On Singapore Airlines you can Book the Cook. On United Airlines, you can beat jet lag with an app. On Norwegian, you can pick and choose what you pay for.
While these airlines and the services they offer are all quite different, the one thing they have in common is the power of choice.
Whether appeasing luxury passengers or appealing to budget-conscious ones, more than ever, airlines are using the concept of customization to attract travelers and differentiate themselves — even in economy. And while experts say these options may help cement brand loyalty where it already exists, it’s not necessarily going to become a deciding factor when choosing whether or not you book a flight.
Advances in technology have made it easier than ever to offer customers choices. It’s a matter of logistics, Scott Keyes, the co-owner of Scott’s Cheap Flights, told Travel + Leisure.
“Rewind 20 years ago and it was so much easier to stock the plane with one entree,” he said.
Singapore Airlines has offered their Book the Cook service, one of the more luxurious examples of giving customers choices, on several premium economy flights for years. They recently expanded the service, which gives passengers the chance to pre-order meals from a much longer list than the inflight menu, on their nonstop Newark to Singapore route.
On Delta, passengers in the main cabin on international routes are able to mix and match their appetizers and entrees (think grilled shrimp marinated in harissa). And in an effort to help customers with jet lag, United teamed up with the Timeshifter app to let passengers choose when the best time for them to sleep is depending on where they are traveling to.
“I think personalization is important because once we know what you expect, and we're able to deliver based on what you expect, that improves the customer experience,” Betty Wong, Singapore Airlines’ divisional VP of inflight services and design, told Travel + Leisure. “I think everybody likes choice. It gives you that control.”
On the other side of the same coin, Norwegian sells its fares separate from things like checked baggage and even a meal or drink service. Anders Lindström, a spokesman for Norwegian, said it is common to see passengers paying for meals on daytime flights from Europe to the U.S., for example, but skipping it on the reverse leg.
“We believe no one should pay for something they don’t want,” Lindström said. “I think you see with younger generations, they are more demanding in terms of knowing what they're paying for. They want to ensure they don’t pay extra for things that they're not going to take advantage of.”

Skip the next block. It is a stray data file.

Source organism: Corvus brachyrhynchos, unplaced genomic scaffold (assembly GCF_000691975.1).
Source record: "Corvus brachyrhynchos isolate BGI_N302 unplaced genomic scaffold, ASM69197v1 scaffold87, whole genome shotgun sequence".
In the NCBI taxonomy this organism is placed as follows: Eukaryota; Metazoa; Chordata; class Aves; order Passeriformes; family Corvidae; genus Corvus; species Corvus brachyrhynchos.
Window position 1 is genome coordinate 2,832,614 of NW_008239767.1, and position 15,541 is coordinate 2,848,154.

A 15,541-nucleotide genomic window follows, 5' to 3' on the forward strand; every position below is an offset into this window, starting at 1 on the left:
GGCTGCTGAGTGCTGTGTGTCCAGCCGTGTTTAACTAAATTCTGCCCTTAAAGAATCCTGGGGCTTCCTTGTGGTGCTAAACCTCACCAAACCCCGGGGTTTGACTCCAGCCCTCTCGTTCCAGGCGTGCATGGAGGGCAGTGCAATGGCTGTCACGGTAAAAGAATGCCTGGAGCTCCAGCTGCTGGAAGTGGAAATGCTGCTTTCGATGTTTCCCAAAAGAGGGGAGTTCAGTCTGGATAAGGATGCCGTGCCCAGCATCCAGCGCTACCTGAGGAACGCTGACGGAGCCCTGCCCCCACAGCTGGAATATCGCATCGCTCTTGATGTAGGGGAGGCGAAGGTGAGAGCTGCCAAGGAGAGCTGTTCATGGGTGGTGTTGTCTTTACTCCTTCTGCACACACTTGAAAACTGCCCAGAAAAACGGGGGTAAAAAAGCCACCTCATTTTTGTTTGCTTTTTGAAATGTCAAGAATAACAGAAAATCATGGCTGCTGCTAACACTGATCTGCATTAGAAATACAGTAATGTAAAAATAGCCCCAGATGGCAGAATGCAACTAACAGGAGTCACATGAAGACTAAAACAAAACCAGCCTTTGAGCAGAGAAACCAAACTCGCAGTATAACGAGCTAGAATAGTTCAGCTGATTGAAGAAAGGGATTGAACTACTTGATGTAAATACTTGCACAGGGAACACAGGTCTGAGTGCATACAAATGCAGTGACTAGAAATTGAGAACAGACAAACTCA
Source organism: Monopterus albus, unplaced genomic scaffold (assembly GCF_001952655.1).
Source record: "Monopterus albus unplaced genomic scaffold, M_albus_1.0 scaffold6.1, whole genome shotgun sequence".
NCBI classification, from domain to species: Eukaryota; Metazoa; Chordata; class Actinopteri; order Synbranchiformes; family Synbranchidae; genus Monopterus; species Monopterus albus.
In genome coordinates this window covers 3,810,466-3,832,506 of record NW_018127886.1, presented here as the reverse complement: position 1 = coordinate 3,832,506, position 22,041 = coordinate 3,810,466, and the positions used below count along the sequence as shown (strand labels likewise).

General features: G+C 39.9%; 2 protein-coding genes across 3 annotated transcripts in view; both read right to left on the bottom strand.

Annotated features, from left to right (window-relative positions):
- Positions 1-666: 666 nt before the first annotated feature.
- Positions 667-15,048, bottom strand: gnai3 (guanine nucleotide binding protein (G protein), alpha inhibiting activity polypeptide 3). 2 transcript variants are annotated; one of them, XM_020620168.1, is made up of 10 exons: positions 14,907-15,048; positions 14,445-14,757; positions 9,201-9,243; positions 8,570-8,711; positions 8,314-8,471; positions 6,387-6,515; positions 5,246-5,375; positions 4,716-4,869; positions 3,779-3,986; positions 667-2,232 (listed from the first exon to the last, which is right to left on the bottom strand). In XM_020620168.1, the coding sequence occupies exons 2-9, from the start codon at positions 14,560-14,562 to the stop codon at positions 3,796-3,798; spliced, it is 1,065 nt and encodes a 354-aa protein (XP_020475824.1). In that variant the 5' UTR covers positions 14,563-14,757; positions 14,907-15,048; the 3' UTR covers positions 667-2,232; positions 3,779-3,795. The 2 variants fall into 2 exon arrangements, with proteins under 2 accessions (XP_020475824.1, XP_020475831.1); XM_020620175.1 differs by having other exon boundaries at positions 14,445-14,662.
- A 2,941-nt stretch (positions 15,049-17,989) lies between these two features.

Keyes said that while bells and whistles are certainly nice, the top consideration for an economy ticket will almost always be price.
“When you are flying in economy in Delta, it's basically the same as flying economy in American, which is basically the same as flying in economy in United. It’s just a means of getting from point a to point b,” Keyes said. “As a result, by far the No.1 criteria they are basing their purchases on is price.”
Brett Snyder, the founder of airline industry blog Cranky Flier, said while he doesn’t necessarily think that’s true anymore, explaining a strong economy has started to dictate a more discerning market, the idea of having control over what you pay for is an intriguing one. In fact, he said it’s the “a la carte model,” or unbundled fares, that has been a huge financial help for airlines (which also happens to work both for price-conscious customers and those who want to add on services like lounge access or Wi-Fi).
“The ability to let people pick and choose also encourages airlines to offer more products if there’s a revenue stream that’s there for them,” he said. “In the last decade especially... the airlines have been doing well and they’ve said ‘we’re going to try to invest in this and see what we can do.’”
Ben Mutzabaugh, the senior aviation editor for The Points Guy, said having choices may make you happier when you’ve already picked a certain airline, but it won’t necessarily make you loyal to one if you aren’t already.
“If you are a regular passenger who has given their loyalty to a particular airline, these are probably things you tend to like, it makes it feel like it’s your airline,” he said. “I think the question then becomes: are these things that shift a passenger from one airline to another? Who knows, but I would be skeptical.”
We’ve only started to see the emergence of substantial customization, said Henry H. Harteveldt, a travel industry analyst and president of the Atmosphere Research Group, and it’s too soon to know exactly which options will become the most important ones to passengers.
“What the airline industry would like to be able to offer eventually is to let every traveler, no matter where he or she is sitting on the plane, to customize as much of the journey as they would like and can afford,” he said. “But a lot of things people may end up liking we don't know yet because airlines don’t do a great job of selling it. What we’re starting to see is an emergence of airlines turning into retailers.”
He added: “If you're buying the things that appeal to you at a price that you think is fair, then it's not nickeling and diming.”